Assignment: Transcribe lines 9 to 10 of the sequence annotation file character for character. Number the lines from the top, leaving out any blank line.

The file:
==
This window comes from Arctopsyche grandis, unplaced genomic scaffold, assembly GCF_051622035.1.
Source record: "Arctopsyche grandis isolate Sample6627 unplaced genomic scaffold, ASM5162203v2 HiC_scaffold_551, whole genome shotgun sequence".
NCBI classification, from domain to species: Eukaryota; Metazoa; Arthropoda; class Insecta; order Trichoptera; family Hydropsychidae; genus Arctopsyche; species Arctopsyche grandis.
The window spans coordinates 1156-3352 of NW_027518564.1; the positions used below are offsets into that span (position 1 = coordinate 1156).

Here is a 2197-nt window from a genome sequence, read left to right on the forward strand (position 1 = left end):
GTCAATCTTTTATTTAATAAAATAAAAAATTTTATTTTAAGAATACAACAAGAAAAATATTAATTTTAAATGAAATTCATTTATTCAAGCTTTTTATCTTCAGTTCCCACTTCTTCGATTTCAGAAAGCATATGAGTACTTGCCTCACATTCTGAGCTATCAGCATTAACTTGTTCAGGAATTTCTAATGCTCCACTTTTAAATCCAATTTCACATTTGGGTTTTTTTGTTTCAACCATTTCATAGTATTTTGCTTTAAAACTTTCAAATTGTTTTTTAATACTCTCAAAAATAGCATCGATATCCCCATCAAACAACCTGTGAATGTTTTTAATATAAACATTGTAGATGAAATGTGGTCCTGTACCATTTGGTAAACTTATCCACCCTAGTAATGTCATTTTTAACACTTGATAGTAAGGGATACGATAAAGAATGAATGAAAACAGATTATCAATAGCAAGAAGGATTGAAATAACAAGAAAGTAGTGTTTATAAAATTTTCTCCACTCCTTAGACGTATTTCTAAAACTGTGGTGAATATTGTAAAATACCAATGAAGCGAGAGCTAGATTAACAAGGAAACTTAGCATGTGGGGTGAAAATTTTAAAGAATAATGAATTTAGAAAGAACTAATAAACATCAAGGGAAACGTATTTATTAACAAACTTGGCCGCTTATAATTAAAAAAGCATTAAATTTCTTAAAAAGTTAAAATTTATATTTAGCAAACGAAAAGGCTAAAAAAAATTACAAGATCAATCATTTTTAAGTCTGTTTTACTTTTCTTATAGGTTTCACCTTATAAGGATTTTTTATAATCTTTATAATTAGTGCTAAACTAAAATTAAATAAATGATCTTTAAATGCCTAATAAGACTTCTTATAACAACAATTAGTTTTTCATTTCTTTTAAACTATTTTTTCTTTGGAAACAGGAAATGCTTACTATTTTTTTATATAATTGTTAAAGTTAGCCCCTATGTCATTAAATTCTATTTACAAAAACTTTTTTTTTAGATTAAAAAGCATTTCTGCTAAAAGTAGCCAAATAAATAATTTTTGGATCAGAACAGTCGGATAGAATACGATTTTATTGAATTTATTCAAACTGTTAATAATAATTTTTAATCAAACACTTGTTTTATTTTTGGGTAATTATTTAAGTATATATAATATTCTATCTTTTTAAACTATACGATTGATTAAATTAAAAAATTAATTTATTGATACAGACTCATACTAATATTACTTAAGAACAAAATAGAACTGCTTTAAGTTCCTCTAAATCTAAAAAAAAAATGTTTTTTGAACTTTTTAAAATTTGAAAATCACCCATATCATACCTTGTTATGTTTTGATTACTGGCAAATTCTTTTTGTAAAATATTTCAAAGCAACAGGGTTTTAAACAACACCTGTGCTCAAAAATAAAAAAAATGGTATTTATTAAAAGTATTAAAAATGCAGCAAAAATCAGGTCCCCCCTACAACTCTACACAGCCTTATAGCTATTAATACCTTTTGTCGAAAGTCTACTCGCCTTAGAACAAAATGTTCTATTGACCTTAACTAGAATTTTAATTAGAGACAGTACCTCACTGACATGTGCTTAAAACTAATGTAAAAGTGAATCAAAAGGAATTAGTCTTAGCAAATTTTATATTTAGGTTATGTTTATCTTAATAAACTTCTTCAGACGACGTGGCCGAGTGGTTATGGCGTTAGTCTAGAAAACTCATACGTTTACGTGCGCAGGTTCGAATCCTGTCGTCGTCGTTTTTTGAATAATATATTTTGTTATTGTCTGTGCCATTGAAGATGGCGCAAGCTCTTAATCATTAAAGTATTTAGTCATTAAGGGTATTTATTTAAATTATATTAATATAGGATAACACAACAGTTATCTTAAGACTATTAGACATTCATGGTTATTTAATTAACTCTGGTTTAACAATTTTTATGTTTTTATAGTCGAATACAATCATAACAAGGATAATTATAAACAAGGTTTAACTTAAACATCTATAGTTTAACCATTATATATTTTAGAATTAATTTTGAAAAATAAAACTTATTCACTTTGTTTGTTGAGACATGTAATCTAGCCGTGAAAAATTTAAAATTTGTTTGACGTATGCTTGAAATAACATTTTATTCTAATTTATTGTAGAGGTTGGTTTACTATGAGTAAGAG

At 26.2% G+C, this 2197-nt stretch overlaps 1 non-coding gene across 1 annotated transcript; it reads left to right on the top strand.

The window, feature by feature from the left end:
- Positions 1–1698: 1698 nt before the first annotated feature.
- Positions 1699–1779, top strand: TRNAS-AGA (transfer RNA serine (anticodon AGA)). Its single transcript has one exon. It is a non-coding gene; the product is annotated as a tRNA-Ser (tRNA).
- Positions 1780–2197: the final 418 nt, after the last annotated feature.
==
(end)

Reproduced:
- Positions 1–1698: 1698 nt before the first annotated feature.
- Positions 1699–1779, top strand: TRNAS-AGA (transfer RNA serine (anticodon AGA)). Its single transcript has one exon. It is a non-coding gene; the product is annotated as a tRNA-Ser (tRNA).